Now Charlie leaned forward in his plane seat and watched as the passengers around him began to gather their belongings and stow away their books and laptops in preparation for landing. He glanced at the old woman sleeping in the seat next to his, and nudged her gently.
She started awake, blinking up at him with her rheumy blue eyes. "Is it time for lunch?" she mumbled.
"No," he said, pushing back the sudden pain at her resemblance to his Grandma Georgina. "We'll be landing shortly."
"You're such a good boy," she said, and promptly began to doze again. Charlie smiled tightly, and stared out the window. He could see the city below, the airport growing steadily closer, the lot where he and his parents had once lived, which was now home to a shopping center. And dominating the city, as it had dominated his life, was the factory, its tall chimneys churning chocolate-scented smoke into the air. Charlie stared down at it, feeling his insides beginning to twist. For a panicked moment, he wished he were back in his dorm room.
The plane shuddered as its wheels touched down, and the stewardess' voice came over the intercom, thanking everybody for flying with them. Charlie nudged the old woman awake again, and watched as she tottered down the aisle, gigantic purse in hand. He reluctantly began to gather his own luggage, stowing his sketchbook and drawing pencils in his satchel and standing to retrieve the single, small suitcase that he'd brought home with him for the holidays. The other passengers had left the plane. He could feel the stewardesses staring at him as he reluctantly started towards the terminal.
Nobody had paid him much attention at the airport in America. There he was one more art student making his way home for the Christmas holiday. But as he stepped out of the tunnel here and into the airport, Charlie could hear the whispers starting.
"That's the Wonka heir?"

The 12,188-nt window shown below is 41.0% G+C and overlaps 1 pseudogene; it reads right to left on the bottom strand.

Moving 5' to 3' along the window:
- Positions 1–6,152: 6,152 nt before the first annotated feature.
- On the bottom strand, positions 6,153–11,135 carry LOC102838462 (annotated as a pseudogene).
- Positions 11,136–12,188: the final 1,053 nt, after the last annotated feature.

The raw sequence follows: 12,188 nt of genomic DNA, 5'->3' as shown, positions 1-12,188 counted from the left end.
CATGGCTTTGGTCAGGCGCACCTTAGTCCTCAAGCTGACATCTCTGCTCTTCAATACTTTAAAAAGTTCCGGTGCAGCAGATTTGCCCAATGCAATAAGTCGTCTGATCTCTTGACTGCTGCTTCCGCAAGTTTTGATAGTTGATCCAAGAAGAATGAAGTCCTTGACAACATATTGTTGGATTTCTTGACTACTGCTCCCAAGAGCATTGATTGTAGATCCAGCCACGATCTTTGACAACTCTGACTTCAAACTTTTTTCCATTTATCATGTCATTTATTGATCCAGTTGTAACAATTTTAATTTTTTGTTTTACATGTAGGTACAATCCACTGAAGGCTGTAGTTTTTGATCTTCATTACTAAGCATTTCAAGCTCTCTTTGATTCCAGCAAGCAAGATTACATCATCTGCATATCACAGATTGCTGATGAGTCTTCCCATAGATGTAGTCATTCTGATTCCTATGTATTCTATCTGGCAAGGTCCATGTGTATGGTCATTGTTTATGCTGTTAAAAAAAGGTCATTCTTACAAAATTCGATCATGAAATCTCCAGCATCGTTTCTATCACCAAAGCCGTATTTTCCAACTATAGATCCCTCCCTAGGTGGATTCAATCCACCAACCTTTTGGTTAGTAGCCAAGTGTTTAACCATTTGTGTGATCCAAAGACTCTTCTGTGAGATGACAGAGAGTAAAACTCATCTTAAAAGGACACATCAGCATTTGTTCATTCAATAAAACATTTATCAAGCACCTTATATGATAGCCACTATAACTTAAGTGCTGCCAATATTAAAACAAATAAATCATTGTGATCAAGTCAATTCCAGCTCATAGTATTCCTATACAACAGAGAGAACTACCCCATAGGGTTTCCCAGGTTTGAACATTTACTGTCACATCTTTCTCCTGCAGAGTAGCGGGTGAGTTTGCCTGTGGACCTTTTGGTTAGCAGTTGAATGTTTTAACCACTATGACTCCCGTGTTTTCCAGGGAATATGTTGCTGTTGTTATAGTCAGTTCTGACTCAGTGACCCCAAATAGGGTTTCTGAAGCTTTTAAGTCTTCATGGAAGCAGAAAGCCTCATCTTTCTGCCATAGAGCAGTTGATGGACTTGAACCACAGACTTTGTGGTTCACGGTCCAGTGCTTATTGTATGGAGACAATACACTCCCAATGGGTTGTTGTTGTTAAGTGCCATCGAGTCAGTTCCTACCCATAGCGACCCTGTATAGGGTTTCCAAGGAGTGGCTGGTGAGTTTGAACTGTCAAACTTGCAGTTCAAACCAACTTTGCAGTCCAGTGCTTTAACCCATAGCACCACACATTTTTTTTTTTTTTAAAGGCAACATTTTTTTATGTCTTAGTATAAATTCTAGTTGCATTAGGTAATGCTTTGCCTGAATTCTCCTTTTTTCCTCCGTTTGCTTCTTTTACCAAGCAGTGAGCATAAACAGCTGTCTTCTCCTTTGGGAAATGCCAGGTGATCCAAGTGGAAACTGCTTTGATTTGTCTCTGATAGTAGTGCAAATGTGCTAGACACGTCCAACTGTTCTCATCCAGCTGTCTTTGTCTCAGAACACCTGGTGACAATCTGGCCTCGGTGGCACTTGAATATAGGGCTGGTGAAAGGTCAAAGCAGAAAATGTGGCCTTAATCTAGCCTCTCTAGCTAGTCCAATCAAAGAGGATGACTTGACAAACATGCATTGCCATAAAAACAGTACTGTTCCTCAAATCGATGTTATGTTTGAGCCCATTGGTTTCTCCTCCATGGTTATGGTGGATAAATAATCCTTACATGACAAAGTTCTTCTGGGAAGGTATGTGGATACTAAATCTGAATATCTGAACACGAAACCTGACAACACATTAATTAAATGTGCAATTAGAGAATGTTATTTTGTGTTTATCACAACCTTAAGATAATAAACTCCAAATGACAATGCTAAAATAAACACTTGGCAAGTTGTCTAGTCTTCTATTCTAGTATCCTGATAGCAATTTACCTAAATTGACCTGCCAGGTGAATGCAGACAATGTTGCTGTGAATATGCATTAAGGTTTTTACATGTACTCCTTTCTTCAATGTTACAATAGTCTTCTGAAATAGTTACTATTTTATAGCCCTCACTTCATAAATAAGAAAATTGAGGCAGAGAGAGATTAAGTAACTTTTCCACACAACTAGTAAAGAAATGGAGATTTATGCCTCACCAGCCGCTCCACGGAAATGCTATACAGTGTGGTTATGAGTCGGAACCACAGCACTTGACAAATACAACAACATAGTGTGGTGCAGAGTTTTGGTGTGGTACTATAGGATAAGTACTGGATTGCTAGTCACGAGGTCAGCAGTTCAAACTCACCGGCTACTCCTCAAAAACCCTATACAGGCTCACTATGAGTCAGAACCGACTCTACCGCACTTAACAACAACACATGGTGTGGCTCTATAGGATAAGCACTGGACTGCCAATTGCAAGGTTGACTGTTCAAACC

Charlie did his best to ignore them, lifting his chin and gathering his suitcase closer to him. He'd never quite acquired Wonka's deliberate flamboyance, although he had learned how to craft his natural shyness into a careful shield of disdain. He hadn't needed it at college: there he could just be Charlie Bucket, an ordinary student, if a bit withdrawn and a tad eccentric. But here, he was the Wonka Heir, and as he felt himself slipping back into that role, the familiar mantle of distance settled around his shoulders. He straightened his spine, narrowed his eyes, and scanned the faces watching him, relieved to find two familiar people amidst the crowd of strangers.
He raced towards them, and they swept him into a tight embrace. His mother was crying, wiping her eyes with the back of one gloved hand, and his father's smile looked suspiciously tight.
"Oh Charlie," Mrs. Bucket sniffed. "I'm so glad you're home!"
Charlie pulled away from them, glancing around the terminal. "Where's . . . ?"
He let the question trail off. There could be no missing that top hat or the velvet coat, no way he could have missed spotting Wonka in the crowd. His parents looked at each other, and his father opened his mouth to make some excuse, but Charlie didn't hear it.
Willy Wonka hadn't come.
Author's Note: That's it for now! Next time, you'll get to find out where Charlie has been for the last three months. I'm planning to update every week, so I will see you all again next Wednesday. Until then, questions, comments, and constructive criticism are always appreciated.